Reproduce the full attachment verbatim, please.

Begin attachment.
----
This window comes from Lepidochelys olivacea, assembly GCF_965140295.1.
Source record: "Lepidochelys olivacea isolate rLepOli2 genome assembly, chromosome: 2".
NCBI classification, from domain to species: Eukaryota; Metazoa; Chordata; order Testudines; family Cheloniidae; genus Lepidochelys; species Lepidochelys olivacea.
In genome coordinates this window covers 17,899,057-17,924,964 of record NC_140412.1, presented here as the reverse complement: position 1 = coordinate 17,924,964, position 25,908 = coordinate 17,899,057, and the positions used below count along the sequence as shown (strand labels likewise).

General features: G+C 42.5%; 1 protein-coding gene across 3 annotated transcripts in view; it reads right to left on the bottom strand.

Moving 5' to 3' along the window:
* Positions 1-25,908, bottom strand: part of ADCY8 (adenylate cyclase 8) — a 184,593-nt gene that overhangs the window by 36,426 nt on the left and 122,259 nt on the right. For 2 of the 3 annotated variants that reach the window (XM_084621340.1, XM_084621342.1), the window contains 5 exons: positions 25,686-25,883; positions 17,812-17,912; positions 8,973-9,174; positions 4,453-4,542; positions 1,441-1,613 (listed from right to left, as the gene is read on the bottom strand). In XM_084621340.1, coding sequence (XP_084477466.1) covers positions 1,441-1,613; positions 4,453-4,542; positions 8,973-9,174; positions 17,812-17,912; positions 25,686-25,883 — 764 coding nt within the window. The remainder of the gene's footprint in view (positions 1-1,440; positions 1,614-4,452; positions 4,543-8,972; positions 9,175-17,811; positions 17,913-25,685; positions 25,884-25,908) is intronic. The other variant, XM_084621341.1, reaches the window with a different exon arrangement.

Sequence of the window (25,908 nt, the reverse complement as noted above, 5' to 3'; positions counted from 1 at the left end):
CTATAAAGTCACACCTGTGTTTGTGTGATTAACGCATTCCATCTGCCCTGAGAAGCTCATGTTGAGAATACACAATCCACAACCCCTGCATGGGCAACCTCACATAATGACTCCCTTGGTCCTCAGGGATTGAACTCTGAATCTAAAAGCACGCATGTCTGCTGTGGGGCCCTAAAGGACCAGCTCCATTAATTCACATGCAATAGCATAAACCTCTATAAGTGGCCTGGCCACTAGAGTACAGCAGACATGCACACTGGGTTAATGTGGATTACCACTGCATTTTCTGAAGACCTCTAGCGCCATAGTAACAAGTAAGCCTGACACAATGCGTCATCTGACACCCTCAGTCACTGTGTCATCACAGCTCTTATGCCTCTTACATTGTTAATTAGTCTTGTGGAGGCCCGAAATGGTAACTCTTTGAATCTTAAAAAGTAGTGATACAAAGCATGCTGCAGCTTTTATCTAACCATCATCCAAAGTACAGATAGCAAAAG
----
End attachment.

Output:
This window comes from Lepidochelys olivacea, assembly GCF_965140295.1.
Source record: "Lepidochelys olivacea isolate rLepOli2 genome assembly, chromosome: 2".
NCBI classification, from domain to species: Eukaryota; Metazoa; Chordata; order Testudines; family Cheloniidae; genus Lepidochelys; species Lepidochelys olivacea.
In genome coordinates this window covers 17,899,057-17,924,964 of record NC_140412.1, presented here as the reverse complement: position 1 = coordinate 17,924,964, position 25,908 = coordinate 17,899,057, and the positions used below count along the sequence as shown (strand labels likewise).

General features: G+C 42.5%; 1 protein-coding gene across 3 annotated transcripts in view; it reads right to left on the bottom strand.

Moving 5' to 3' along the window:
* Positions 1-25,908, bottom strand: part of ADCY8 (adenylate cyclase 8) — a 184,593-nt gene that overhangs the window by 36,426 nt on the left and 122,259 nt on the right. For 2 of the 3 annotated variants that reach the window (XM_084621340.1, XM_084621342.1), the window contains 5 exons: positions 25,686-25,883; positions 17,812-17,912; positions 8,973-9,174; positions 4,453-4,542; positions 1,441-1,613 (listed from right to left, as the gene is read on the bottom strand). In XM_084621340.1, coding sequence (XP_084477466.1) covers positions 1,441-1,613; positions 4,453-4,542; positions 8,973-9,174; positions 17,812-17,912; positions 25,686-25,883 — 764 coding nt within the window. The remainder of the gene's footprint in view (positions 1-1,440; positions 1,614-4,452; positions 4,543-8,972; positions 9,175-17,811; positions 17,913-25,685; positions 25,884-25,908) is intronic. The other variant, XM_084621341.1, reaches the window with a different exon arrangement.

Sequence of the window (25,908 nt, the reverse complement as noted above, 5' to 3'; positions counted from 1 at the left end):
CTATAAAGTCACACCTGTGTTTGTGTGATTAACGCATTCCATCTGCCCTGAGAAGCTCATGTTGAGAATACACAATCCACAACCCCTGCATGGGCAACCTCACATAATGACTCCCTTGGTCCTCAGGGATTGAACTCTGAATCTAAAAGCACGCATGTCTGCTGTGGGGCCCTAAAGGACCAGCTCCATTAATTCACATGCAATAGCATAAACCTCTATAAGTGGCCTGGCCACTAGAGTACAGCAGACATGCACACTGGGTTAATGTGGATTACCACTGCATTTTCTGAAGACCTCTAGCGCCATAGTAACAAGTAAGCCTGACACAATGCGTCATCTGACACCCTCAGTCACTGTGTCATCACAGCTCTTATGCCTCTTACATTGTTAATTAGTCTTGTGGAGGCCCGAAATGGTAACTCTTTGAATCTTAAAAAGTAGTGATACAAAGCATGCTGCAGCTTTTATCTAACCATCATCCAAAGTACAGATAGCAAAAG